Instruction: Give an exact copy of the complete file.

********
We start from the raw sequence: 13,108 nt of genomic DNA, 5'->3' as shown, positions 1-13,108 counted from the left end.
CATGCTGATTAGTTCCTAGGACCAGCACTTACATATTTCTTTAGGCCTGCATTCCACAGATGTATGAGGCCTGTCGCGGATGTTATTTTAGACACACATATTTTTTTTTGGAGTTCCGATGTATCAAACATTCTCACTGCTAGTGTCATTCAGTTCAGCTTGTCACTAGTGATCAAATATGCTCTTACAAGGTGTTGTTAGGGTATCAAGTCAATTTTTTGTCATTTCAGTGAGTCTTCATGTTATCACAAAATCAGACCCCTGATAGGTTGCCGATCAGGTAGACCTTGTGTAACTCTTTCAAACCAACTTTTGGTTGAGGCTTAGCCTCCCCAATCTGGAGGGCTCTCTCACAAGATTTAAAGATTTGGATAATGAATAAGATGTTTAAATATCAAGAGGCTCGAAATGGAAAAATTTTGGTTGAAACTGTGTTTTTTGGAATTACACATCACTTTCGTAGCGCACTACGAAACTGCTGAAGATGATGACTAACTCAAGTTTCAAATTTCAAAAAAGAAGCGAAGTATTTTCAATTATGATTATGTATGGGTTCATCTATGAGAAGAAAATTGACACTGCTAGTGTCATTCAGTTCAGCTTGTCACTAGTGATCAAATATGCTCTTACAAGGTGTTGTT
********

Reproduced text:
We start from the raw sequence: 13,108 nt of genomic DNA, 5'->3' as shown, positions 1-13,108 counted from the left end.
CATGCTGATTAGTTCCTAGGACCAGCACTTACATATTTCTTTAGGCCTGCATTCCACAGATGTATGAGGCCTGTCGCGGATGTTATTTTAGACACACATATTTTTTTTTGGAGTTCCGATGTATCAAACATTCTCACTGCTAGTGTCATTCAGTTCAGCTTGTCACTAGTGATCAAATATGCTCTTACAAGGTGTTGTTAGGGTATCAAGTCAATTTTTTGTCATTTCAGTGAGTCTTCATGTTATCACAAAATCAGACCCCTGATAGGTTGCCGATCAGGTAGACCTTGTGTAACTCTTTCAAACCAACTTTTGGTTGAGGCTTAGCCTCCCCAATCTGGAGGGCTCTCTCACAAGATTTAAAGATTTGGATAATGAATAAGATGTTTAAATATCAAGAGGCTCGAAATGGAAAAATTTTGGTTGAAACTGTGTTTTTTGGAATTACACATCACTTTCGTAGCGCACTACGAAACTGCTGAAGATGATGACTAACTCAAGTTTCAAATTTCAAAAAAGAAGCGAAGTATTTTCAATTATGATTATGTATGGGTTCATCTATGAGAAGAAAATTGACACTGCTAGTGTCATTCAGTTCAGCTTGTCACTAGTGATCAAATATGCTCTTACAAGGTGTTGTT